February 10, 2013
Lent: being a disciple
By Bishop Timothy Doherty
This Year of Faith gives new light to Lenten discipline. Being a disciple is offering oneself to be a learner. Our core Lenten disciplines of prayer, fasting and almsgiving should carry us beyond what we already know. While these customary practices do affect our moral character, we should expect them to refine us as believers. In some ways they make us dissatisfied (a.k.a. repentant) with the state of our personal faith. This should not seem strange. We would all like to be better in our friendships, jobs, hobbies, and so forth.
Prayer is a response to God’s initiative. Grace starts prayers and praying. We stop imagining that prayer is about what words and rituals we want to do, and we try to appreciate what God seeks to do in us. Our prayer takes on a huge layer of listening (a.k.a obedience) in the present moment. Who is the person my vocation is calling me to be now, not three years ago, not two years from now? Am I mindful of my situation, my fears, my unique contributions?
Fasting from food and periodically abstaining from meat are beneficial. But we mischaracterize them as private disciplines. Their Lenten significance makes us mindful that we are part of a community of faith. We do these things to be mindful that God sustains believers as members of a people. And these privations cause us to think of those members who haven’t enough to sustain them. Beside efforts to feed the hungry, fasting should make us grateful for our food, and remind us that our hunger for God and moral uprightness should direct our lives. Those little Rice Bowls from Catholic Relief Services, for example, give a global significance to fasting.
In my opinion, fasting is necessary to make us mindful of what it means to live within physical limits. A fellow bishop notes that we forget what that feels like unless we unplug from our electronic devices for an hour or a day. I would add that we cannot know if we have become practically addicted to some thing or some routine unless we interrupt it.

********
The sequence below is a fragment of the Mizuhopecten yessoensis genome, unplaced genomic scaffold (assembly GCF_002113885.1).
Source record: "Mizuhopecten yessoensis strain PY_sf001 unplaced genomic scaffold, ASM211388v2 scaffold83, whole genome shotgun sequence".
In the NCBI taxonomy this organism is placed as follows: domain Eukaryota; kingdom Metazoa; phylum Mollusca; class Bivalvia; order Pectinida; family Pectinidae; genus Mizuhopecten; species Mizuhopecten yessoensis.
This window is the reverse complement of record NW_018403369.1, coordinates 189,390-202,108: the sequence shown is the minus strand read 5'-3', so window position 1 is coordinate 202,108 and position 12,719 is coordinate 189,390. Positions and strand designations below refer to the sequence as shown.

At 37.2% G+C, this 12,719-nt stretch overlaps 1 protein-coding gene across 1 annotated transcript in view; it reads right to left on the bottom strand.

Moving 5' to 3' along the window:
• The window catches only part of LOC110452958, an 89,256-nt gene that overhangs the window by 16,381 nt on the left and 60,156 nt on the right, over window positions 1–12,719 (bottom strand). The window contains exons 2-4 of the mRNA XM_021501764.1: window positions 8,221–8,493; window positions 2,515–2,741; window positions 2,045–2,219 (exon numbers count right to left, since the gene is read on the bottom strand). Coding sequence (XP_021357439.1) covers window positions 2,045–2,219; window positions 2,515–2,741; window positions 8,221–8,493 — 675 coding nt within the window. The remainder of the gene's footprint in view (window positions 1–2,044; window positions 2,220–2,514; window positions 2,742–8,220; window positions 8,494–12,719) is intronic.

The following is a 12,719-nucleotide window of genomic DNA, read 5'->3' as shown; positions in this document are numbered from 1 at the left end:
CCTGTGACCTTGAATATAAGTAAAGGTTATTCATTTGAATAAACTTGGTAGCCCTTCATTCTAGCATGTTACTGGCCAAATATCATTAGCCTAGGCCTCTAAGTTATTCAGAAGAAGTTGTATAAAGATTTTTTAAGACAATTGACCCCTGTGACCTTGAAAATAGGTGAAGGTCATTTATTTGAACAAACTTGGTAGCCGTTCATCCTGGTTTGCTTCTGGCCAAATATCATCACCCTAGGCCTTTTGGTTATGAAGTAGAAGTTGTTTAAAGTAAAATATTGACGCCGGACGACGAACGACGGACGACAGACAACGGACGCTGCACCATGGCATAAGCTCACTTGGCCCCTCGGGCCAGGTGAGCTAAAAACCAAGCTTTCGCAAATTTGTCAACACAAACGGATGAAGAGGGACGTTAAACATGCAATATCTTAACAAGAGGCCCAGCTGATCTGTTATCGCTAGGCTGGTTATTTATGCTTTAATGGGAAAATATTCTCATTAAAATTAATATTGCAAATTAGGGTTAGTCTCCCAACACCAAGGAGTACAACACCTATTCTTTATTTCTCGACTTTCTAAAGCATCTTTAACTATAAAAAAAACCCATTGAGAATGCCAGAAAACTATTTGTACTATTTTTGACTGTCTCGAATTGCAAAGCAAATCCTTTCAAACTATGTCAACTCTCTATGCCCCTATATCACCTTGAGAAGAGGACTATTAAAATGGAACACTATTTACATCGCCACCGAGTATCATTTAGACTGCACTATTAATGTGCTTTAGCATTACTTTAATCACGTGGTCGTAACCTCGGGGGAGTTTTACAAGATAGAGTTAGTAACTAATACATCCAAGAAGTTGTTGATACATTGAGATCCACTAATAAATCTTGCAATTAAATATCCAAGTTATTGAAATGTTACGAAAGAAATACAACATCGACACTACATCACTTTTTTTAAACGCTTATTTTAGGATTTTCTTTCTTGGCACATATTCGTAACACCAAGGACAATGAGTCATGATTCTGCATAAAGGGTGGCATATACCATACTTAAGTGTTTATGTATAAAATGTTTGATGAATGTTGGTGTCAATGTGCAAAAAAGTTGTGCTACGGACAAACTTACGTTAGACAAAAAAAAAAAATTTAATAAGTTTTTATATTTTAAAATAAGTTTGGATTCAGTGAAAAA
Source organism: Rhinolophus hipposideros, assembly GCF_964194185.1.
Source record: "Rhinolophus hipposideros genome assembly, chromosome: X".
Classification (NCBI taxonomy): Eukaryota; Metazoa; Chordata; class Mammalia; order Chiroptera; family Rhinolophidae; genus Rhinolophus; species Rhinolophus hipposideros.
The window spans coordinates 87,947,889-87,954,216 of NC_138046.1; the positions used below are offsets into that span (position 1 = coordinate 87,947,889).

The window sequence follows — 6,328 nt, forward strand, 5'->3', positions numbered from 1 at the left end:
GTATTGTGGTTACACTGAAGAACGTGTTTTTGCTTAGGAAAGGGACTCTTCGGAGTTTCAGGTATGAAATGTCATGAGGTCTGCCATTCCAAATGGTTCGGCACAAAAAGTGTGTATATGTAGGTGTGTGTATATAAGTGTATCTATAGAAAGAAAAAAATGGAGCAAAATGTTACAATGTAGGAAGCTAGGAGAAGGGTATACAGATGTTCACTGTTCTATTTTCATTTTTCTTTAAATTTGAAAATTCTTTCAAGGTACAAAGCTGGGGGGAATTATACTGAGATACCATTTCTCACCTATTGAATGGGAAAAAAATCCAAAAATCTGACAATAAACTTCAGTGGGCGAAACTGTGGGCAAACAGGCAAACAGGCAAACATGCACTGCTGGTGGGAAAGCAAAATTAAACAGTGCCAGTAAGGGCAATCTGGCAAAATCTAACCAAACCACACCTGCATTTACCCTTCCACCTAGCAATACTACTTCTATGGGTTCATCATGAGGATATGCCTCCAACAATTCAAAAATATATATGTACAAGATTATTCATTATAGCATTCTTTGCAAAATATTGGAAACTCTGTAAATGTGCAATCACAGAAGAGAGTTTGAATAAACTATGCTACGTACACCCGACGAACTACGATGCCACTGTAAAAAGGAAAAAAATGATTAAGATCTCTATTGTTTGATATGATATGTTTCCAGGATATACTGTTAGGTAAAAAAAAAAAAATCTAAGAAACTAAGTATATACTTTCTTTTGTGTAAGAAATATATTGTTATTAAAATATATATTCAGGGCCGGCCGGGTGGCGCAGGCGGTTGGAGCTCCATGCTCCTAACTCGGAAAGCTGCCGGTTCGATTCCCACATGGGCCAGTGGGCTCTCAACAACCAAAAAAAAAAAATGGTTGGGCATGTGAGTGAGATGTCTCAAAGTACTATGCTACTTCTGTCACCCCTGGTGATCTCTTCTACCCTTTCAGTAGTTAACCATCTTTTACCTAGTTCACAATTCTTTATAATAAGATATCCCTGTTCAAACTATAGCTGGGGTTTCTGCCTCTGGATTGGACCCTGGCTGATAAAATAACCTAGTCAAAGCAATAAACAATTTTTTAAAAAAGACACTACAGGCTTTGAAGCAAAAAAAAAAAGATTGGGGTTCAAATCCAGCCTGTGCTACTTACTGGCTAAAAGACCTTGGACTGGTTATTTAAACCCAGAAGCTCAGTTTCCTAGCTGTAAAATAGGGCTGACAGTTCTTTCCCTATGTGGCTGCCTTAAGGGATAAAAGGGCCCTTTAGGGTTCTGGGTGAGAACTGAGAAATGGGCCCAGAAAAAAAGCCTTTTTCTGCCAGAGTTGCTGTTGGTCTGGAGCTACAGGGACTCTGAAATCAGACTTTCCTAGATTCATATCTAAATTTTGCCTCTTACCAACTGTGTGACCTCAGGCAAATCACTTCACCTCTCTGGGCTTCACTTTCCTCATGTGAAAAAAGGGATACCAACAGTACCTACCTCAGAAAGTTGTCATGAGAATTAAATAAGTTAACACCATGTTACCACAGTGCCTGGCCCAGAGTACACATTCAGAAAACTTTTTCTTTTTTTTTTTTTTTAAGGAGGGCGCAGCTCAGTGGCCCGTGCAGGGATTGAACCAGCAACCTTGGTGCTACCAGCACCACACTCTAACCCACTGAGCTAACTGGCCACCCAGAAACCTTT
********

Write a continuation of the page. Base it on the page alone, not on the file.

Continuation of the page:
Almsgiving is money and resources given to destitute and needy people. These monies are not for school supplies, playground equipment or other gestures. The point is, if we don’t know people who are hungry or homeless, we have to find them and see them, and not in a documentary or a church magazine.
Our country recently witnessed some public conversation that spoke harshly of whether people deserve — or merit, or are entitled to — help in attaining life’s necessities. Perhaps during the political campaign season, we uttered judgments that disciples might shy away from. Almsgiving, like the Dickensian ghosts of Christmas present and Christmas future, forces us to check our faith-eyes so we can see what those spirits see.
Lent is for refreshing the refinements it brings to real faith. The three disciplines are personal helps and church community builders. We undertake them with joy because they make us more aware of Christ among us, both at their beginning and in their final goals. They are difficult only in the sense that they reveal to us, as people and as Church, who we really are and who we might be.